[ by Charles Cameron — sincerity and symmetry as the basis for dialog and negotiation ]
If you read me regularly, you know I’m passionate about form as well as content.
Here’s the New York Times report on the interactions between Presidents Obama and Morsi in the runup to the Gaza ceasefire negotiations:
Mr. Obama told aides he was impressed with the Egyptian leader’s pragmatic confidence. He sensed an engineer’s precision with surprisingly little ideology. Most important, Mr. Obama told aides that he considered Mr. Morsi a straight shooter who delivered on what he promised and did not promise what he could not deliver.
“The thing that appealed to the president was how practical the conversations were — here’s the state of play, here are the issues we’re concerned about,” said a senior administration official who spoke on the condition of anonymity to discuss private conversations. “This was somebody focused on solving problems.”
The Egyptian side was also positive about the collaboration. Essam el-Haddad, the foreign policy adviser to the Egyptian president, described a singular partnership developing between Mr. Morsi, who is the most important international ally for Hamas, and Mr. Obama, who plays essentially the same role for Israel.
“Yes, they were carrying the point of view of the Israeli side but they were understanding also the other side, the Palestinian side,” Mr. Haddad said in Cairo as the cease-fire was being finalized on Wednesday. “We felt there was a high level of sincerity in trying to find a solution. The sincerity and understanding was very helpful.”
And here, by way of context, is David Bohm on dialogue:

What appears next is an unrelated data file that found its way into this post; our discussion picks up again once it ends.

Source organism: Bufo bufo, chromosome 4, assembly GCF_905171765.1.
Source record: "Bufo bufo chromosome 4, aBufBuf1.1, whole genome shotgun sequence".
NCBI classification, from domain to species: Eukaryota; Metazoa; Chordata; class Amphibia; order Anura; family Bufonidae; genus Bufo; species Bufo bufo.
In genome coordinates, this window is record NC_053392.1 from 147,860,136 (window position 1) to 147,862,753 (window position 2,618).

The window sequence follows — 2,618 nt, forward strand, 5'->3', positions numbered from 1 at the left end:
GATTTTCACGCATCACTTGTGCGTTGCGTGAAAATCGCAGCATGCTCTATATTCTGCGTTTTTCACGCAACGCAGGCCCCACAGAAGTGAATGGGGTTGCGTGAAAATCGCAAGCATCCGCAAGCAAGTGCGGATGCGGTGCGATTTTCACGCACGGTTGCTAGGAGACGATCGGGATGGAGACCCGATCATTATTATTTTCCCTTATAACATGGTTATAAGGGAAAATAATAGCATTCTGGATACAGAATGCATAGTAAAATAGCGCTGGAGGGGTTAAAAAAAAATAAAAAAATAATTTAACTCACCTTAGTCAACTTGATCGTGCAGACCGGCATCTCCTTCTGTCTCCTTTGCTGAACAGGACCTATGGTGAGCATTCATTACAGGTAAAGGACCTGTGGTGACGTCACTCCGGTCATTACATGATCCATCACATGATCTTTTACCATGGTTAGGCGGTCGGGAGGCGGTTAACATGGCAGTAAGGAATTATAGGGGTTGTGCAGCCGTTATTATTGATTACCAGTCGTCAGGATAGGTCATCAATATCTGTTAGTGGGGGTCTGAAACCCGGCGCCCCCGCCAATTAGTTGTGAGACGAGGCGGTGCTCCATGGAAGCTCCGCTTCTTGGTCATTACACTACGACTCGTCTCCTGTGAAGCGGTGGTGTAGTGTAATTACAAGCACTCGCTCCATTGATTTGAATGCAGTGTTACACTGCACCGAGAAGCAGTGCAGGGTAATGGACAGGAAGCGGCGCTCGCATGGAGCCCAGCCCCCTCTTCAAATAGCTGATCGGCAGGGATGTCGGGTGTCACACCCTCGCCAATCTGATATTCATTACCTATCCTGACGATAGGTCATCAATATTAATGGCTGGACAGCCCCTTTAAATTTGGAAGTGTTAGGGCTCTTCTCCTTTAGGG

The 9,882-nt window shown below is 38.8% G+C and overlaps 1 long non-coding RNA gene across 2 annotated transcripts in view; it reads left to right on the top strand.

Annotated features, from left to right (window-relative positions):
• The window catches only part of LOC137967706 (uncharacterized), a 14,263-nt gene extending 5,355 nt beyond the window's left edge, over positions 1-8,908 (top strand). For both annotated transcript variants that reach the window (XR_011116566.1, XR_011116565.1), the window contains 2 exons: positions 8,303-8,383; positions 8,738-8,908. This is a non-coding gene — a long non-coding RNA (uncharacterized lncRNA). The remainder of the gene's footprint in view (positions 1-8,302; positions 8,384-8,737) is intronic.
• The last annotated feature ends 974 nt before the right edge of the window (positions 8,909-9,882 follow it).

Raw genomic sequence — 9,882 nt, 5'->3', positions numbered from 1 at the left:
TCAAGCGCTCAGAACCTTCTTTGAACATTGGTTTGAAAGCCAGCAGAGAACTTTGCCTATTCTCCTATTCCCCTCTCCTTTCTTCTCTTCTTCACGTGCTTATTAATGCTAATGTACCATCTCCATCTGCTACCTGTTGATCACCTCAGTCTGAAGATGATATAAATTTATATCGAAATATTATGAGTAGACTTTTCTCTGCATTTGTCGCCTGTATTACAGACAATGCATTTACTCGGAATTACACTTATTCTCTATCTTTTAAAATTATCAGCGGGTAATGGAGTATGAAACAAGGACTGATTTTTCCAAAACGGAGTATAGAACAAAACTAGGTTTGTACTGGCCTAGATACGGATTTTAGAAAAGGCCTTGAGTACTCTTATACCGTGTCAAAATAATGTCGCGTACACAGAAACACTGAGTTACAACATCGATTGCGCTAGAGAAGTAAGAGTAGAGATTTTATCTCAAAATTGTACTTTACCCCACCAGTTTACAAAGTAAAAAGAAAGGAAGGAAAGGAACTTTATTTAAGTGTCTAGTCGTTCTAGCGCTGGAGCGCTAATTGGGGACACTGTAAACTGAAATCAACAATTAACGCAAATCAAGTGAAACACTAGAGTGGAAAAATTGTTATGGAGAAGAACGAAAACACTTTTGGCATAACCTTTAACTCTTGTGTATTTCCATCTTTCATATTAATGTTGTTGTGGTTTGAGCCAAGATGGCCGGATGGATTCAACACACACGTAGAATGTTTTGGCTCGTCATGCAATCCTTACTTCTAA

One way of helping to free these serious blocks in communication would be to carry out discussions in a spirit of free dialogue. Key features of such a dialogue is for each person to be able to hold several points of view, in a sort of active suspension, while treating the ideas of others with something of the care and attention that are given to his or her own. Each participant is not called on to accept or reject particular points of view; rather he or she should attempt to come to understanding of what they mean.
Bohm, Science, Order and Creativity, p 86
What interests me here in the Obama-Morsi interaction as described is the dual emphasis on sincerity and symmetry. Sincerity is needed so that each of the two sides — Israel’s POV, as presented by Obama, and that of Hamas, as presented by Morsi — is in fact presented, and not hinted at, watered down or reneged on. And when both sides are in fact sincerely represented, they are mutually present — heard — and there is symmetry.
That symmetry, it seems to me — symmetry of form in the presentations of contents — is the facilitator of successful negotiations.